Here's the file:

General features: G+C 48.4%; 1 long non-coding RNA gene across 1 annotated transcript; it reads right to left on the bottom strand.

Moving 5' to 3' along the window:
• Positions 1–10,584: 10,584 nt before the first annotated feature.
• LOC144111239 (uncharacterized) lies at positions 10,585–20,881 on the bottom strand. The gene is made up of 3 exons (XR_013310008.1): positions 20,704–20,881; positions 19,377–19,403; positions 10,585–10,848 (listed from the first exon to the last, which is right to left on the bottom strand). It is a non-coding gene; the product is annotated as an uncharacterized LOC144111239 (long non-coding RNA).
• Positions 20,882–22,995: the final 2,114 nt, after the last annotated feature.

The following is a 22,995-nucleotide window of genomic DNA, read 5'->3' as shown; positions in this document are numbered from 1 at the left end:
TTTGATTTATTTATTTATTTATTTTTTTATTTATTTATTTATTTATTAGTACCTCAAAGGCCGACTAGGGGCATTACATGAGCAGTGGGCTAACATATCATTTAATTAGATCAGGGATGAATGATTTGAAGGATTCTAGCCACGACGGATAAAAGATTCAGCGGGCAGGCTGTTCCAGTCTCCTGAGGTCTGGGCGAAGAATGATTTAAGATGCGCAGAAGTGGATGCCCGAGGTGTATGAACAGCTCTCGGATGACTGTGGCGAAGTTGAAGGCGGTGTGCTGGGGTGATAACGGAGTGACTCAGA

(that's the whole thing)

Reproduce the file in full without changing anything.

General features: G+C 48.4%; 1 long non-coding RNA gene across 1 annotated transcript; it reads right to left on the bottom strand.

Moving 5' to 3' along the window:
• Positions 1–10,584: 10,584 nt before the first annotated feature.
• LOC144111239 (uncharacterized) lies at positions 10,585–20,881 on the bottom strand. The gene is made up of 3 exons (XR_013310008.1): positions 20,704–20,881; positions 19,377–19,403; positions 10,585–10,848 (listed from the first exon to the last, which is right to left on the bottom strand). It is a non-coding gene; the product is annotated as an uncharacterized LOC144111239 (long non-coding RNA).
• Positions 20,882–22,995: the final 2,114 nt, after the last annotated feature.

The following is a 22,995-nucleotide window of genomic DNA, read 5'->3' as shown; positions in this document are numbered from 1 at the left end:
TTTGATTTATTTATTTATTTATTTTTTTATTTATTTATTTATTTATTAGTACCTCAAAGGCCGACTAGGGGCATTACATGAGCAGTGGGCTAACATATCATTTAATTAGATCAGGGATGAATGATTTGAAGGATTCTAGCCACGACGGATAAAAGATTCAGCGGGCAGGCTGTTCCAGTCTCCTGAGGTCTGGGCGAAGAATGATTTAAGATGCGCAGAAGTGGATGCCCGAGGTGTATGAACAGCTCTCGGATGACTGTGGCGAAGTTGAAGGCGGTGTGCTGGGGTGATAACGGAGTGACTCAGA